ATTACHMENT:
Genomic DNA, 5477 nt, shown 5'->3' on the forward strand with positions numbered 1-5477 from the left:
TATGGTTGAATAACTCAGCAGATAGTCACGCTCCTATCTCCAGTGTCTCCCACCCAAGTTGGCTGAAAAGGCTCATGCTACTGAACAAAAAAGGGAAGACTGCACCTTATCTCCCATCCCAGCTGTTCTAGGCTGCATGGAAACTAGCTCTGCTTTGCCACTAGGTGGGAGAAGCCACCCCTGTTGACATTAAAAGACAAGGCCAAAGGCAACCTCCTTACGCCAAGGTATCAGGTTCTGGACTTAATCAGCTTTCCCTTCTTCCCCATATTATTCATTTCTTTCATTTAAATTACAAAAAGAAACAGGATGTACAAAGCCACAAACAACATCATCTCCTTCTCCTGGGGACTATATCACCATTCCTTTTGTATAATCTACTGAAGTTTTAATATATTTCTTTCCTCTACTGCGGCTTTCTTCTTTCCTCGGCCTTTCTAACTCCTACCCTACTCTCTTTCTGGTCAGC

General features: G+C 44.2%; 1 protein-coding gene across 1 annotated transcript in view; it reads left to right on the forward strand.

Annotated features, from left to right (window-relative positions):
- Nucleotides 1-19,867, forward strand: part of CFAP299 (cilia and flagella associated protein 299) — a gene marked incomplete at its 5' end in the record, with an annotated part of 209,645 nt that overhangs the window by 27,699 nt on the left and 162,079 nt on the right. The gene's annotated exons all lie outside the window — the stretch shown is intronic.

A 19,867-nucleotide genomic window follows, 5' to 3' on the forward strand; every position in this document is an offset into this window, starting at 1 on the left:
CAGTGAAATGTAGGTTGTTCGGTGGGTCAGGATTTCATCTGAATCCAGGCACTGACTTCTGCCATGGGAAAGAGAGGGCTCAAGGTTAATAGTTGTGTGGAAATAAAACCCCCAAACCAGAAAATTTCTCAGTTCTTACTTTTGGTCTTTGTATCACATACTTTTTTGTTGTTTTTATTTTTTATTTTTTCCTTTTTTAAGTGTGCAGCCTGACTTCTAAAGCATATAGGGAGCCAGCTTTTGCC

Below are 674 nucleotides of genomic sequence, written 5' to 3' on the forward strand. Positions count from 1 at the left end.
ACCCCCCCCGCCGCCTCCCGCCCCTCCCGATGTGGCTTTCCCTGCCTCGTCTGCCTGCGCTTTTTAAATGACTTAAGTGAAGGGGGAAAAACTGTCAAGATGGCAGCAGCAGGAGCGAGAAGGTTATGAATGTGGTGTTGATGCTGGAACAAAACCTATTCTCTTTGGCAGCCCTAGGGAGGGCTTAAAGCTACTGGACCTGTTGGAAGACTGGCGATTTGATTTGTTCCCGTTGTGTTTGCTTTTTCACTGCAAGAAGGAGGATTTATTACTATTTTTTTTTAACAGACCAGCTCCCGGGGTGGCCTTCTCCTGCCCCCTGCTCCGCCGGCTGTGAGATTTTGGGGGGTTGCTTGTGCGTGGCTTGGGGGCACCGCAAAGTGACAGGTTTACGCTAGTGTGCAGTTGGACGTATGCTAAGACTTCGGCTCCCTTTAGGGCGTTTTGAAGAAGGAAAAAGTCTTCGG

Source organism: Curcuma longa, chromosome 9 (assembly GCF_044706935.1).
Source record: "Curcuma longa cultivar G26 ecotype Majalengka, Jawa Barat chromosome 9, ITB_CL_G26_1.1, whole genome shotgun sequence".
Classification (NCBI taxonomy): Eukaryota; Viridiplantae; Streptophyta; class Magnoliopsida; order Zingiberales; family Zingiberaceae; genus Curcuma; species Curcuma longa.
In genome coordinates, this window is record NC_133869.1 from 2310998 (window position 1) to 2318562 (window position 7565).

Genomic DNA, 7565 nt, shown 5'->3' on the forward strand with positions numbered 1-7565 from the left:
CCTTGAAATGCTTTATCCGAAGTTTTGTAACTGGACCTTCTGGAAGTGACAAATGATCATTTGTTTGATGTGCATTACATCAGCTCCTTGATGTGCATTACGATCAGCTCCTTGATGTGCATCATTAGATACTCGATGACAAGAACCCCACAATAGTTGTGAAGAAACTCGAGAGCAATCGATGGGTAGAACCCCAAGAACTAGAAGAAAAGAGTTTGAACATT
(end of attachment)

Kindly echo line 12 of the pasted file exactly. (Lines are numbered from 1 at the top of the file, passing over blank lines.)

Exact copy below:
Classification (NCBI taxonomy): Eukaryota; Viridiplantae; Streptophyta; class Magnoliopsida; order Zingiberales; family Zingiberaceae; genus Curcuma; species Curcuma longa.